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The 5 Best Books I Judged by Their Covers

Tolani Osan is a Marketing Associate at Simon & Schuster.  A daughter of Nigerian immigrants, Tolani enjoys literary fiction about the tensions between cultures and classes. Her favorite book is Khaled Hosseini’s “A Thousand Splendid Suns,” which she’s made a pact with herself to revisit every three years. She also founded and runs her own blog, TolanisLifeLessons.com. You can enjoy her musings about pop culture, fashion, and literature on Twitter @TolaniHerself.  

If I may, I would like to formally dub 2019 the Year of the Book Cover. Not that there is—or could ever be—any shortage of amazing fiction to reel in even the most unimpressionable of readers. But in recent years it’s become more and more acceptable to judge a book by its cover, something we’ve been told we should never do. From the fantastical designs like that of BLACK LEOPARD, RED WOLF to the mixed-media art on THE ISLAND OF SEA WOMEN, it’s a lot easier to find awe-inspiring book covers that also accurately reflect the quality of the content behind them. Admittedly, I own many books that I keep around just because I like the way they look. Yet there are those great works of fiction that I’m happy I judged first by their covers and then by their breathtaking, heartbreaking, and spectacular stories. Here are five of my favorites.


Queenie
by Candice Carty-Williams

Speaking of striking red book designs, the iridescent cover of Candice Carty-Williams’s debut novel might go down as one of my favorites of all time. When a bound manuscript of QUEENIE sporting this art arrived at my desk early last year, my immediate thought was that this cover must be protected at all costs! I instantly saw myself reflected in the cover because, well, I too have rocked long braids tied atop my head as Queenie Jenkins does. In the vein of AMERICANAH, this novel follows regular-shmegular Queenie as her life spirals downward after a messy breakup. Relatable cover and relatable subject matter made for one of my most memorable reading experiences.

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Queenie
Candice Carty-Williams

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The Outsider
by Stephen King

Confession: while I’ve seen many of the movies and shows on which his novels are based, I’ve never actually read a Stephen King novel (sorry, Sarah Jane!). But the menacing and equally fascinating cover of King’s imposter-thriller THE OUTSIDER drew me in right away. The tension between the upside-down landscape and dark figure emerging from the tall grass and then King’s upright name in big bold letters always amuses me when I catch a glimpse of the book on my shelf. (And those glowing red eyes kind of freak me out and I have to look away.) The first King novel to ever enter into my personal library, THE OUTSIDER is a propulsive and bone-chilling tale of nice guys, bad guys, unexpected doubles, and unbearable suspense.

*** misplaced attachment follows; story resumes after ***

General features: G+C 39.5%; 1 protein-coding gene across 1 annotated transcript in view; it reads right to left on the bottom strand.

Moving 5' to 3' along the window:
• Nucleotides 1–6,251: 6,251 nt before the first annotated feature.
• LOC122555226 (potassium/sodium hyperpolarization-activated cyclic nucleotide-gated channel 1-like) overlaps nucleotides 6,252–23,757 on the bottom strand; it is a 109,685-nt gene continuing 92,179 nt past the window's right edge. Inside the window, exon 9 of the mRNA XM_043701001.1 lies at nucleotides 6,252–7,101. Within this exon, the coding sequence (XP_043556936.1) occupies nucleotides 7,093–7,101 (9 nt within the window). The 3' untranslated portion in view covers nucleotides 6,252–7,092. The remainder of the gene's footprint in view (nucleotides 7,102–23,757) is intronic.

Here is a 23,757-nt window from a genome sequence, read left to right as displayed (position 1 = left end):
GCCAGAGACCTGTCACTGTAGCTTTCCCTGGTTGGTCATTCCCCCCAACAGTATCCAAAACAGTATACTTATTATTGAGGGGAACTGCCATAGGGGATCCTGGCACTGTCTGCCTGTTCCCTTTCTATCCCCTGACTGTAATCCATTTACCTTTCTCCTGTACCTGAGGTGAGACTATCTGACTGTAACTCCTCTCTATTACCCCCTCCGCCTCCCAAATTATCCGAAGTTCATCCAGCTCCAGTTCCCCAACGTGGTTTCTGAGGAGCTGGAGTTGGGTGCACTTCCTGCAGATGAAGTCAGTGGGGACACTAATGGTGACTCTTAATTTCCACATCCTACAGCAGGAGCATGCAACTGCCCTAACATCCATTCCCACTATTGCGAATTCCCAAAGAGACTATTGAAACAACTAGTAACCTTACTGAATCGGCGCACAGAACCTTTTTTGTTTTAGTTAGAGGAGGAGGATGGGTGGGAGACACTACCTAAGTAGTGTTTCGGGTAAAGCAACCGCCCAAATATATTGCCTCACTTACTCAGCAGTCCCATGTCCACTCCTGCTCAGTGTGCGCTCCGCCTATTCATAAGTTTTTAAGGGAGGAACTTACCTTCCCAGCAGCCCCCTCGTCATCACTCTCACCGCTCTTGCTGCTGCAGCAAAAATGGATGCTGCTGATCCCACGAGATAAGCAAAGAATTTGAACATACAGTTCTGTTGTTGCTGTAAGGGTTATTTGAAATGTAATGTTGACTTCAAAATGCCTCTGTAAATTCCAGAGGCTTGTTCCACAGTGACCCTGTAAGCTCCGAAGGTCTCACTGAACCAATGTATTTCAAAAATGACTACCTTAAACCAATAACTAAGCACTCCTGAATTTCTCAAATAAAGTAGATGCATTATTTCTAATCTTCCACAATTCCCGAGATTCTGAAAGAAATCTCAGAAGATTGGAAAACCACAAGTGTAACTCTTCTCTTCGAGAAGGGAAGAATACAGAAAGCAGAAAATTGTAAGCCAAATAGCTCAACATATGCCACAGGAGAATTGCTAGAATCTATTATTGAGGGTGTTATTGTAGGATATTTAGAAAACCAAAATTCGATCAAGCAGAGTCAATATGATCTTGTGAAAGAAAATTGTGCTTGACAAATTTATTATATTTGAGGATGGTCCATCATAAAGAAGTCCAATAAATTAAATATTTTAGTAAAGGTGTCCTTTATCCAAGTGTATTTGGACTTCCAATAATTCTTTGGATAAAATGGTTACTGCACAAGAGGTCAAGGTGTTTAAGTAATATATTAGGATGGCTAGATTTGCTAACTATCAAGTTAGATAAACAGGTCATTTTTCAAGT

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The Outsider
Stephen King

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The Mothers
by Brit Bennett

Before I learned about this unforgettable debut novel from Brit Bennet, I received a tote bag from a coworker sporting vivacious colors and Picasso-esque overlapping shapes that upon closer inspection formed the silhouette of a woman. Though the vibrant color palette departs from the aesthetic we’re used to seeing in churches, I was drawn to what reminded me of stained glass windows. I was eager to learn more about the story behind the design. When I finally got my hands on a finished copy of THE MOTHERS, I fell in love with this novel of an unexpected love triangle and the life-altering choices that follow three characters from their teen years into adulthood.

Read the full review of THE MOTHERS.

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The Mothers
Brit Bennett

Tolani’s Fictional Dinner Party Guest: The Mothers

I waited years to sit at the grown-ups’ table at family dinners, hoping to catch a juicy story or an important life lesson. In Brit Bennett’s THE MOTHERS, the narrators, “the mothers,” walk the line between guidance and gossip quite ruthlessly. Despite it all, congregants of the Upper Room Chapel see them as pillars of the community who, unbeknownst to the churchgoers, know all of their secrets. So watch what you say at the dinner table.

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Monday's Not Coming
by Tiffany D Jackson

Though I normally read adult literary fiction, this YA novel intrigued me with its striking tricolor cover and equally striking title. When Claudia’s best friend Monday doesn’t show up to school, she’s forced to endure bullies and exams alone. Then a day gone turns into two weeks gone and Claudia is worried something is seriously wrong—she’s just as disturbed that no one seems to notice Monday’s disappearance.

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Monday's Not Coming
Tiffany D Jackson

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Heads of the Colored People
by Nafissa Thompson-Spires

The cover of Nafissa Thompson-Spires’s award-winning short story collection has seen many iterations. And though I loved it in its first format, it wasn’t until I saw the updated design for the paperback—a black background with profiles of faces painted in single strokes in numerous neon colors, each growing in size in a Russian doll–like manner—that I finally cracked this book open. The timely, moving, and darkly humorous stories inside this collection examine the concept of black identity in this so-called post-racial era.

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Heads of the Colored People
Nafissa Thompson-Spires

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